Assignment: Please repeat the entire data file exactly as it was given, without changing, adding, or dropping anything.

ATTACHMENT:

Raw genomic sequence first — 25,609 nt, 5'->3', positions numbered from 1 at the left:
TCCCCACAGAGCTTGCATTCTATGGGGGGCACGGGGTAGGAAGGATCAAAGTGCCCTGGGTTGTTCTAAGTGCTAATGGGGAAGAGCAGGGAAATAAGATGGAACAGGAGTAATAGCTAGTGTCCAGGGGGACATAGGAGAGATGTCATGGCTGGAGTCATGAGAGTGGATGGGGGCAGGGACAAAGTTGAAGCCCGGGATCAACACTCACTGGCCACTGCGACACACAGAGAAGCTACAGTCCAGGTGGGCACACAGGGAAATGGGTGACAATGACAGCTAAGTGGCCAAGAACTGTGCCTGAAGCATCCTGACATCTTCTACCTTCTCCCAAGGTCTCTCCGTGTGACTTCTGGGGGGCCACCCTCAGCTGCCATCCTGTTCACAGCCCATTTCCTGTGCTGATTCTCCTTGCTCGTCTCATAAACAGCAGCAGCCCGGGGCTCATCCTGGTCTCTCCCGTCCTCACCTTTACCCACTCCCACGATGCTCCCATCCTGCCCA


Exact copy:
Raw genomic sequence first — 25,609 nt, 5'->3', positions numbered from 1 at the left:
TCCCCACAGAGCTTGCATTCTATGGGGGGCACGGGGTAGGAAGGATCAAAGTGCCCTGGGTTGTTCTAAGTGCTAATGGGGAAGAGCAGGGAAATAAGATGGAACAGGAGTAATAGCTAGTGTCCAGGGGGACATAGGAGAGATGTCATGGCTGGAGTCATGAGAGTGGATGGGGGCAGGGACAAAGTTGAAGCCCGGGATCAACACTCACTGGCCACTGCGACACACAGAGAAGCTACAGTCCAGGTGGGCACACAGGGAAATGGGTGACAATGACAGCTAAGTGGCCAAGAACTGTGCCTGAAGCATCCTGACATCTTCTACCTTCTCCCAAGGTCTCTCCGTGTGACTTCTGGGGGGCCACCCTCAGCTGCCATCCTGTTCACAGCCCATTTCCTGTGCTGATTCTCCTTGCTCGTCTCATAAACAGCAGCAGCCCGGGGCTCATCCTGGTCTCTCCCGTCCTCACCTTTACCCACTCCCACGATGCTCCCATCCTGCCCA